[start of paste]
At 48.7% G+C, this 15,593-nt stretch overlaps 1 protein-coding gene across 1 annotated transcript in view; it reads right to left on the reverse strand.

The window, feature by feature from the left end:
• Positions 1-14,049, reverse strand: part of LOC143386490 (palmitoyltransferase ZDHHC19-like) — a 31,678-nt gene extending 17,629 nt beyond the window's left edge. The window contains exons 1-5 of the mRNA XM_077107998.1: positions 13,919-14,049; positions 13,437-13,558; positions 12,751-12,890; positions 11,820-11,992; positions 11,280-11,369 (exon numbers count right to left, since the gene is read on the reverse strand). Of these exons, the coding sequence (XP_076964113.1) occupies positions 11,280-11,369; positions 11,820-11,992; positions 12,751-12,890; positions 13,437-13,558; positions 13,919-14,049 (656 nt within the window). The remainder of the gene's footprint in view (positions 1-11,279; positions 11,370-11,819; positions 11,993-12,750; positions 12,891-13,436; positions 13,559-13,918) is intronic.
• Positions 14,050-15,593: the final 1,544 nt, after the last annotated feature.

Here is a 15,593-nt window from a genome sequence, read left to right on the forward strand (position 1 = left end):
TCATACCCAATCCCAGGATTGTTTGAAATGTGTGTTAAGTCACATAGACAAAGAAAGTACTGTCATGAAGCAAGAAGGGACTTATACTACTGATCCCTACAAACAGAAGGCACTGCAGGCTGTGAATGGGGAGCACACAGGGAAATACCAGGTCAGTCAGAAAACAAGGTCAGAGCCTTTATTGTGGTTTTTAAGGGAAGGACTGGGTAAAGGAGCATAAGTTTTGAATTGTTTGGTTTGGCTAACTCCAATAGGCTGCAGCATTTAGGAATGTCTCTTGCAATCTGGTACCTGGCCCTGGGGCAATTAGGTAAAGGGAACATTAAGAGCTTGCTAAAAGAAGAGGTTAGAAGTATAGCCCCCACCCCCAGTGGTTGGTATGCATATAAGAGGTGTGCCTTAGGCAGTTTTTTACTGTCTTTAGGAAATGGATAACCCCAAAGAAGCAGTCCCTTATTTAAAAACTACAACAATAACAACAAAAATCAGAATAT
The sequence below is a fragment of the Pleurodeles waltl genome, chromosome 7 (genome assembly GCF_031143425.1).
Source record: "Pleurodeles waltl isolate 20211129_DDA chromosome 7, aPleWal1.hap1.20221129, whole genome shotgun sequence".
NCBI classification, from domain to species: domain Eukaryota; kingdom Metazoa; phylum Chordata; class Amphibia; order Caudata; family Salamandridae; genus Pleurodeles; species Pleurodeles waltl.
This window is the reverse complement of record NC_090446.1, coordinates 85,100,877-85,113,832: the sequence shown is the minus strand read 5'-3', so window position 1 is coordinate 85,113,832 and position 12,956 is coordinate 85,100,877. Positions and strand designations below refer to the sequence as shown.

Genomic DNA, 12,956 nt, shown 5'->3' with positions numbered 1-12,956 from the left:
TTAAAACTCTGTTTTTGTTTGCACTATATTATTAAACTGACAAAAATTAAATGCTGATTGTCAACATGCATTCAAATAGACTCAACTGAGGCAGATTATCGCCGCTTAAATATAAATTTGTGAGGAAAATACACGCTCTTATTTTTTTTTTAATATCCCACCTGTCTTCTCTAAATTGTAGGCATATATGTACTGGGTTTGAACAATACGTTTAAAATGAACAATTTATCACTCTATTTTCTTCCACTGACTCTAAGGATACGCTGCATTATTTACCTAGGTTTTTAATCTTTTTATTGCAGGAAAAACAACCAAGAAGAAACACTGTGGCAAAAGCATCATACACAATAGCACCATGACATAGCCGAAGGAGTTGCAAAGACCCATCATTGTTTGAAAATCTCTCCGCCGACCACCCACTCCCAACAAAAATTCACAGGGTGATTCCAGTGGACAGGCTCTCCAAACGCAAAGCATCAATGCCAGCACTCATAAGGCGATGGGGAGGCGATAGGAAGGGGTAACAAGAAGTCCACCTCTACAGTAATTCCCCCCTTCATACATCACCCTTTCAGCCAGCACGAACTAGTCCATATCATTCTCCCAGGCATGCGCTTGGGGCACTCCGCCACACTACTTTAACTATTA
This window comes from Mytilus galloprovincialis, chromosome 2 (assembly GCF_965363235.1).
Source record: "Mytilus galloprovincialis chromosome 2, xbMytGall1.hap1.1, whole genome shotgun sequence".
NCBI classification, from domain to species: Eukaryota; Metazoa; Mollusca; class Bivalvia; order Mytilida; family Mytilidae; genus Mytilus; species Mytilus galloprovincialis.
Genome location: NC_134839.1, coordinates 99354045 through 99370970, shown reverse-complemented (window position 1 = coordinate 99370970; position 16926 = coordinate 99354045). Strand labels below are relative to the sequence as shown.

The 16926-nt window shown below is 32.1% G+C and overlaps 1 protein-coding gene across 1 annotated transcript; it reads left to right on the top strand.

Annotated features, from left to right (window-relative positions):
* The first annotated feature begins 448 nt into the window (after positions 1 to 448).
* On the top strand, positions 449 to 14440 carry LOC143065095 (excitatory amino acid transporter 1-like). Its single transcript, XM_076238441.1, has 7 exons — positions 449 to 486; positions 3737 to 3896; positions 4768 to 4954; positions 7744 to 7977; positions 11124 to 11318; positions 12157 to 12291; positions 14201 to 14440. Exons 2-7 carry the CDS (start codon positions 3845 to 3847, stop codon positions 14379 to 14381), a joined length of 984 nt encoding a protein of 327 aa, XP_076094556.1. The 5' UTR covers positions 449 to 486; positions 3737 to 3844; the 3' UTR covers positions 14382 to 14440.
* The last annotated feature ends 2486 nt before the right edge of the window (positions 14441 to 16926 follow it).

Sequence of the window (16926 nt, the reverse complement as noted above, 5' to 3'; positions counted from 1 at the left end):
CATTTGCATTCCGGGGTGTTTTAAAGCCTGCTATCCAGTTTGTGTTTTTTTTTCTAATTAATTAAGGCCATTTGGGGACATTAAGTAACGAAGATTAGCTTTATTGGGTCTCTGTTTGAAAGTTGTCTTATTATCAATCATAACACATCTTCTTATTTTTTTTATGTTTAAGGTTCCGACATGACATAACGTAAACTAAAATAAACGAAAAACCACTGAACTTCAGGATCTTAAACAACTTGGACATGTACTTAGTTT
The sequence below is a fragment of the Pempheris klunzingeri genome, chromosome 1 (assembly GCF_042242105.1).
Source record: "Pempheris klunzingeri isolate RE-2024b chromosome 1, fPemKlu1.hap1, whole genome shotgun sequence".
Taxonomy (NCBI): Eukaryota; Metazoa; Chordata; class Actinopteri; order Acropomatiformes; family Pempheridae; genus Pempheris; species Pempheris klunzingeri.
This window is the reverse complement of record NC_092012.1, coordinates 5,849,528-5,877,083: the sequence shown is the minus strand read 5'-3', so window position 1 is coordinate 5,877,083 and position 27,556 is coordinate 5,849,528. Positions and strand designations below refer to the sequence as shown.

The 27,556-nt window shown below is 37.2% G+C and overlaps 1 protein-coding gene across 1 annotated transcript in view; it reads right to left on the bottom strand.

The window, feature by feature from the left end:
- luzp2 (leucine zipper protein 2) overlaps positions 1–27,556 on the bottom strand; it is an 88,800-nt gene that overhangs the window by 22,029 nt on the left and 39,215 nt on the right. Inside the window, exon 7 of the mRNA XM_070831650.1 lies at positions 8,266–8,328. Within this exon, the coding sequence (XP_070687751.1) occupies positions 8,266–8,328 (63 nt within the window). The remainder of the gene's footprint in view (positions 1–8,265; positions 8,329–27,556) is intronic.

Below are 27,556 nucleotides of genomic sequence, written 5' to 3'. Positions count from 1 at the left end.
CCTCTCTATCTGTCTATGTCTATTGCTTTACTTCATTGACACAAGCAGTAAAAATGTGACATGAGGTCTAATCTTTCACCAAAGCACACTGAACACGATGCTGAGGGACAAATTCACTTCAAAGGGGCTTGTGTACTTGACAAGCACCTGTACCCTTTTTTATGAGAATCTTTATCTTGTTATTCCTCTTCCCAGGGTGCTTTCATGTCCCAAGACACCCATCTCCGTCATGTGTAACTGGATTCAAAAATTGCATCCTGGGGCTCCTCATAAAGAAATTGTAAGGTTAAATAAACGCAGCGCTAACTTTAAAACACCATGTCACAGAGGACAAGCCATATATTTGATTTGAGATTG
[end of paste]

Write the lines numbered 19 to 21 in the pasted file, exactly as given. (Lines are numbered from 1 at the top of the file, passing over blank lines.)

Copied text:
* The first annotated feature begins 448 nt into the window (after positions 1 to 448).
* On the top strand, positions 449 to 14440 carry LOC143065095 (excitatory amino acid transporter 1-like). Its single transcript, XM_076238441.1, has 7 exons — positions 449 to 486; positions 3737 to 3896; positions 4768 to 4954; positions 7744 to 7977; positions 11124 to 11318; positions 12157 to 12291; positions 14201 to 14440. Exons 2-7 carry the CDS (start codon positions 3845 to 3847, stop codon positions 14379 to 14381), a joined length of 984 nt encoding a protein of 327 aa, XP_076094556.1. The 5' UTR covers positions 449 to 486; positions 3737 to 3844; the 3' UTR covers positions 14382 to 14440.
* The last annotated feature ends 2486 nt before the right edge of the window (positions 14441 to 16926 follow it).